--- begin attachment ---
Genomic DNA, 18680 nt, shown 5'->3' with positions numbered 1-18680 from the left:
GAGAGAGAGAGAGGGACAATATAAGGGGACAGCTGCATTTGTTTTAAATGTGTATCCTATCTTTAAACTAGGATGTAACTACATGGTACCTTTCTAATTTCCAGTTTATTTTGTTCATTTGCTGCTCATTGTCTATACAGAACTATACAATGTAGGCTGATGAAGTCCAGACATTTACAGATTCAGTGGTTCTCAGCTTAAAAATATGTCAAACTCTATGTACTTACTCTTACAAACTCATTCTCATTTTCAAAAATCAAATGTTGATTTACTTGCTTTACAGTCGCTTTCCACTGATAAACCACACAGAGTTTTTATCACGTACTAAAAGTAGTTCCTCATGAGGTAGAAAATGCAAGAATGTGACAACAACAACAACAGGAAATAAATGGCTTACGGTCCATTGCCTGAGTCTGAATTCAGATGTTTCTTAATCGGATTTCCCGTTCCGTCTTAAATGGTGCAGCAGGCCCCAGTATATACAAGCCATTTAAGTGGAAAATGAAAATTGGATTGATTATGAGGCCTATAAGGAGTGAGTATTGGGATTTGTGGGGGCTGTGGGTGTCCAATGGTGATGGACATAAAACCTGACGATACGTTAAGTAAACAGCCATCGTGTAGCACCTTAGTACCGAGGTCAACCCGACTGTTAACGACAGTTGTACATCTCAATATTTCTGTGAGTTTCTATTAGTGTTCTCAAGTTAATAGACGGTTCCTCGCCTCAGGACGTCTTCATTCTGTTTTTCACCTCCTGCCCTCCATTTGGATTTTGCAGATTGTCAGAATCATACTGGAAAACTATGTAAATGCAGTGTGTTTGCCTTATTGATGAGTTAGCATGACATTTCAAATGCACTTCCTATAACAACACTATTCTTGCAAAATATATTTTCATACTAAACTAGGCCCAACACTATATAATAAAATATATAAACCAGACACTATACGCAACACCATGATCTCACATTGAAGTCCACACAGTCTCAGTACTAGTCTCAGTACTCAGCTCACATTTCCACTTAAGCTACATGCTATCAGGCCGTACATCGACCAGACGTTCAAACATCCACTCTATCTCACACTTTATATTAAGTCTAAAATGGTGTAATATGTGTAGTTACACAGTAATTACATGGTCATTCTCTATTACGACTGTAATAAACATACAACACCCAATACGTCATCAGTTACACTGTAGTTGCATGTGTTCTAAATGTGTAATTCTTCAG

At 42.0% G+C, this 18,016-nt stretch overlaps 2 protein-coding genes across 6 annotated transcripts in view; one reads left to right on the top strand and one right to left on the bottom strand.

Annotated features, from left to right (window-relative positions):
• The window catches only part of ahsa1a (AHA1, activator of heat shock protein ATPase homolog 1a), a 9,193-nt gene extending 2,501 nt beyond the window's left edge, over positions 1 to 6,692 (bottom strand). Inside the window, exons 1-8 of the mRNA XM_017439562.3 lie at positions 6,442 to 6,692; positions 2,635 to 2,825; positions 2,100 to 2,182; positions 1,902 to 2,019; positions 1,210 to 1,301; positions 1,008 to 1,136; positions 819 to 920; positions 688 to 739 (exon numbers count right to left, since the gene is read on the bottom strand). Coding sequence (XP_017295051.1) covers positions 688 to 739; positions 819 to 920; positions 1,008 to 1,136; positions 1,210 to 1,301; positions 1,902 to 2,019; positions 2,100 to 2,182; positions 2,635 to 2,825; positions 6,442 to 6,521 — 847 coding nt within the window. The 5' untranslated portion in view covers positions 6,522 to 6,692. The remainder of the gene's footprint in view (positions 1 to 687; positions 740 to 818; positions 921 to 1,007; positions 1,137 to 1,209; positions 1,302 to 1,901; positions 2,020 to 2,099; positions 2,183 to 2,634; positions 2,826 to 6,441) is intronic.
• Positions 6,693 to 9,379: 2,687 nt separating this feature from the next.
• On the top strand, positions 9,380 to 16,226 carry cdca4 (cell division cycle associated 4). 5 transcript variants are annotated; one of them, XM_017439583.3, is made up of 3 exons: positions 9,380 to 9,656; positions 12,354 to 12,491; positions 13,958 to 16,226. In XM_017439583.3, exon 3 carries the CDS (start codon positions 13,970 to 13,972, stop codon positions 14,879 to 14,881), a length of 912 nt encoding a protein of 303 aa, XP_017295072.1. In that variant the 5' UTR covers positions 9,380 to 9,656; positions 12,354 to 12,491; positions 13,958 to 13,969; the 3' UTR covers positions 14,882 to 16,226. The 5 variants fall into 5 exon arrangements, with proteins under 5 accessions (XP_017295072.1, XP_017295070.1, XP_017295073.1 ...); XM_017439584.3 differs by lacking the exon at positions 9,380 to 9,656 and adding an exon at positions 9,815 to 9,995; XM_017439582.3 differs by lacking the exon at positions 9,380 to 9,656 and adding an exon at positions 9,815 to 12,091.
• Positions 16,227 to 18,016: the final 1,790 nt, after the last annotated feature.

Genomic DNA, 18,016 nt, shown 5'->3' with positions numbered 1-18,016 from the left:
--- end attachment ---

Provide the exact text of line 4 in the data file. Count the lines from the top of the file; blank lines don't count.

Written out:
Annotated features, from left to right (window-relative positions):